The family of a Taiwanese fishing boat captain who was killed in a US anti-piracy operation off Somalia on May 10 is pleading with US officials to “deliver his corpse back to Taiwan.”
That could be a mission impossible for the US, which has said Wu Lai-yu’s (吳來于) burial at sea was held the day following the engagement with the pirates. The US said Wu was “laid to rest in his ship,” the Jih Chun Tsai No. 68, which was sunk off the coast of Somalia.
Wu’s family said the skipper wished to be “buried in his homeland,” which his youngest daughter, Wu Hui-hwa (吳惠華), said she learned from a letter from her father that she received in late May.
Photo: Liu Hsin-de, Taipei Times
“I can imagine the extent my father suffered [while being held by pirates] so that he thought he could die any time, leading him to write the letter,” she said by telephone on Tuesday night after presenting the appeal to the American Institute in Taiwan (AIT) earlier the same day.
The letter was written in September, six months after the 79-tonne tuna trawler was seized while operating 395 nautical miles (732km) southeast of Somalia’s Cape Guardafui and 900 nautical miles northeast of the Somali capital, Mogadishu, said the deceased captain’s daughter, Wu Hui-hwa, a college graduate.
“Had the economic condition of my family not been such a concern, my father would not have had to travel such a long distance to fish at the risk of his life,” she said. “The last word he gave us was that he wished his funeral rites to be simple and frugal.”
As a fisherman’s daughter, Wu Hui-hwa had been used to a life where she only saw her father once a year. Then, on March 30 last year, her father did not make his usual telephone call home as he always did when he was at sea.
Wu Hui-hwa is the youngest in her family, but she took charge of the effort to secure the safe return of her father.
Those efforts, however, were in vain after her father was “killed inadvertently by ammunition fired” by the USS Stephen W. Groves, a US frigate operating under a NATO-led counterpiracy operation, according to a report released by the US Fifth Fleet.
That happened just a few weeks after her family finally managed to get the pirates to agree to a smaller ransom for 50-year-old Wu Lai-yu, down from an alleged US$8 million, following a year of negotiations.
The US’ report only details the sequence of events during the engagement with the pirates, “and we still don’t know what caused the US to open fire,” Wu Hui-hwa said.
From what they were told by two Chinese fishermen, Li Yaxiong (李亞雄) and Cheung Chiping (張志平), who survived the crossfire and posted the captain’s letter to his family after returning to China, Wu Hui-hwa said she doubted the US had told them the whole truth.
“The two Chinese fishermen told us that when they were taken by the US Navy from the sleeping quarters in the hold, they did not see any pirates, dead or injured people, or blood stains. They saw traces of gunshot residue on the vessel, but the ship seemed to them to be in fine condition,” Wu Hui-hwa said in the written appeal.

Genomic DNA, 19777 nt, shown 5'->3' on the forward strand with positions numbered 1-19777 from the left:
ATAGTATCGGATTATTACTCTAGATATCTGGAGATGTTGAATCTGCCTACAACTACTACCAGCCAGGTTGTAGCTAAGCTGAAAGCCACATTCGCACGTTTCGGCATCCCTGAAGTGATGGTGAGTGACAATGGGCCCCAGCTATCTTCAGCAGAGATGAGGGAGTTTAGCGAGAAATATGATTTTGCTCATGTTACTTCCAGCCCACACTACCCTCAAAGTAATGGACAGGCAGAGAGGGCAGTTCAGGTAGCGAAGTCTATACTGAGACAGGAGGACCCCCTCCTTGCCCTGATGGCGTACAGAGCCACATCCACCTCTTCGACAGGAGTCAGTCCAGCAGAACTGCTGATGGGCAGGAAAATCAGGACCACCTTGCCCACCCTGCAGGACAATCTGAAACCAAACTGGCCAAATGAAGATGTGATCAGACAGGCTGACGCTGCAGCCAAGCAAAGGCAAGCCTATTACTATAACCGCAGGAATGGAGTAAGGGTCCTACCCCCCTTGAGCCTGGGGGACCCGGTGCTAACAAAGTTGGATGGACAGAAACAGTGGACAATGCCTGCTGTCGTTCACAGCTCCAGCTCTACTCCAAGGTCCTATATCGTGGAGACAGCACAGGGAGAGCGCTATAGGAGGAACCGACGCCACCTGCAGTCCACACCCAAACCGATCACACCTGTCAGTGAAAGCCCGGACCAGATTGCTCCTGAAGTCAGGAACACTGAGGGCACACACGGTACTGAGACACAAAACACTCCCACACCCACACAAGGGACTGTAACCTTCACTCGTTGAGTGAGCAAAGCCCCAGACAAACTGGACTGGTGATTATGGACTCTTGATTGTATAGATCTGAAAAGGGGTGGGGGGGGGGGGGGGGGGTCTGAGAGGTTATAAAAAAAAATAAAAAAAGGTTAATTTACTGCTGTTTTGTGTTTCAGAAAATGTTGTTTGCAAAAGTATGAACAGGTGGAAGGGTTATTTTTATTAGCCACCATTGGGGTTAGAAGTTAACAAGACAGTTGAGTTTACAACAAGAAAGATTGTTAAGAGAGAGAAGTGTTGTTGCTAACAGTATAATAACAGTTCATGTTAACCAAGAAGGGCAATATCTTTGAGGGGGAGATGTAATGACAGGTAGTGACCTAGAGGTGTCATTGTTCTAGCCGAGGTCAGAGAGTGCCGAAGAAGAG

Li and Cheung also told Wu’s family that the US Navy did not tell them that the captain, with whom they had been friends for more than 10 years, had been killed and that officers refused their request to tether the Jih Chun Tsai No. 68 to the US ship, she said.
In a telephone interview with the Taipei Times on July 18, Li, who lives in Huian, Fujian Province, said he and Cheung ran down and hid in the hold upon hearing gunshots and that they did not witness any aspect of the engagement.
“After we were rescued by the US Navy, we were transferred to the US ship and kept in the hold. That was the last time I saw the fishing boat. About nine days later, we were taken out of the hold and we boarded a Chinese vessel, which took us home,” Li said.
According to the US report, the engagement started with the USS Stephen W. Groves carrying out a graduated use of force to compel the pirates to surrender. The pirates returned fire, but the reason the US ship decided to open fire remains unclear.
The US report said the operation against the fishing vessel, used by the pirates as a “mother ship,” was to “disrupt further pirate action,” while the US Fifth Fleet said in a statement on July 25 that it was to “rescue” the fishing boat.
Asked by the Taipei Times to elaborate on the reasons that led the US ship to open fire, AIT spokesperson Christopher Kavanagh said on Monday that counterpiracy operations are conducted to deter, detect and disrupt pirate activities.
Since the ship had been captured, the pirates were using the ship to launch other pirate attacks, Kavanagh said.
“Under international law, all states, including the United States, have a duty to cooperate in repressing piracy. More than 1,600 ships are present every day in this area of operations. This volume of maritime commerce is important to the global economy and the international community as a whole,” he said.
Kavanagh confirmed to the Taipei Times that the 19 surviving pirates were returned to Somalia.
“An assessment was made that there was not sufficient evidence to support a successful prosecution for acts of piracy ... in this case,” he said.
The US report said there were 22 pirates aboard the fishing vessel during the engagement, three of whom were killed, two injured and 17 were unharmed.
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